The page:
The US has apologised to former Indian Defence Minister George Fernandes after he was body searched during visits to Washington in the last two years.
Fernandes says he was body-searched
US Deputy Secretary of State Richard Armitage said on Wednesday he was "horrified" at the way immigration officials had treated Mr Fernandes.
Mr Fernandes says he was forced to take off some of his clothes. But he denies that he was made to strip.
US officials say proper "diplomatic procedures" were not followed.
The controversy over Mr Fernandes' treatment in the US began at the weekend when details emerged in a book by former senior US diplomat Strobe Talbott.
Mr Talbott said Mr Fernandes had told him that he had been "strip-searched" twice at Washington's Dulles international airport - once on an official visit in early 2002 and again en route to Brazil in 2003.
Mr Fernandes went public with his version of events for the first time on Wednesday.
"They told me to take off my coat. I did that. They told me to take off my shoes and socks. I did that. Then they told me to spread my arms and body searched me," Mr Fernandes said.
"They did not tell me to take off all my clothes."
Wednesday's developments came as Mr Armitage was taking part in a day of talks with senior Indian government and opposition figures.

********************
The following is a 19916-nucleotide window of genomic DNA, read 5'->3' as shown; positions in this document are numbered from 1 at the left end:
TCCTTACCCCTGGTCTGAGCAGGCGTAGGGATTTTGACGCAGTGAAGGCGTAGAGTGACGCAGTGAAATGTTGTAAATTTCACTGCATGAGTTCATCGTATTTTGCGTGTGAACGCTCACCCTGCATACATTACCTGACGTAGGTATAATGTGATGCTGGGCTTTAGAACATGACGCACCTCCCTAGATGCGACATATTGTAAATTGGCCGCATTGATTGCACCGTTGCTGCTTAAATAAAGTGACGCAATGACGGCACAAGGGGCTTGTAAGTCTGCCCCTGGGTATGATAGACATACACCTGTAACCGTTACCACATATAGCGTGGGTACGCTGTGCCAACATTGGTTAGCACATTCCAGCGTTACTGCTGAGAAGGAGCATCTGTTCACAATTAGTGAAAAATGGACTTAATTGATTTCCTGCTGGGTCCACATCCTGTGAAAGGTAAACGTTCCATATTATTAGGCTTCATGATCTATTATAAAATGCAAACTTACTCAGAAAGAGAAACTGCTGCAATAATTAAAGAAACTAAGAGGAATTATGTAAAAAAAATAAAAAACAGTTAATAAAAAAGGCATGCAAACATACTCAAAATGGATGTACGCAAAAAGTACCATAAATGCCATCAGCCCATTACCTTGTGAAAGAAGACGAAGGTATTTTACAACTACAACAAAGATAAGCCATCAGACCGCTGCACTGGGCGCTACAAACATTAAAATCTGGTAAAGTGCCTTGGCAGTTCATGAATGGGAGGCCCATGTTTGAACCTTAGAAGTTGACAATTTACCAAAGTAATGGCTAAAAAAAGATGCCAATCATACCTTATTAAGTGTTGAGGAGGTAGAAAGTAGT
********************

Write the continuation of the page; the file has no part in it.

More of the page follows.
He said he was horrified at the way Mr Fernandes had been treated.
"I did call my friend George Fernandes - to offer my sincere apologies," Mr Armitage told journalists in Delhi.
"He's been a great friend of mine, a great friend of the United States."
Earlier in the day the US embassy in Delhi issued a formal denial that Mr Fernandes had been strip-searched.
But there remains a discrepancy between his account and the US embassy's of what actually happened.
Mr Fernandes "did have a security wand placed over him when a key in his pocket set off the metal detector", a US embassy spokeswoman said.
She added that the US had established procedures for such security procedures to be waived for heads of states, government ministers and diplomats if the authorities are notified in advance.
It is not clear why these were not followed in Mr Fernandes' case.
The Indian ambassador in Washington at the time, Lalit Mansingh, says that an exception should have been made.
"I protested to the security detail that the defence minister should not be searched, that he was a guest of the US government, but the security personnel accompanying Mr Fernandes stood aside and said that they had no jurisdiction to intervene," he told The Hindu newspaper.
"The defence minister of India wasn't carrying bombs. There was no need to search him," he said.
Earlier this week, Mr Fernandes was reported to have said he would not visit the US again after what he called his "ordeal".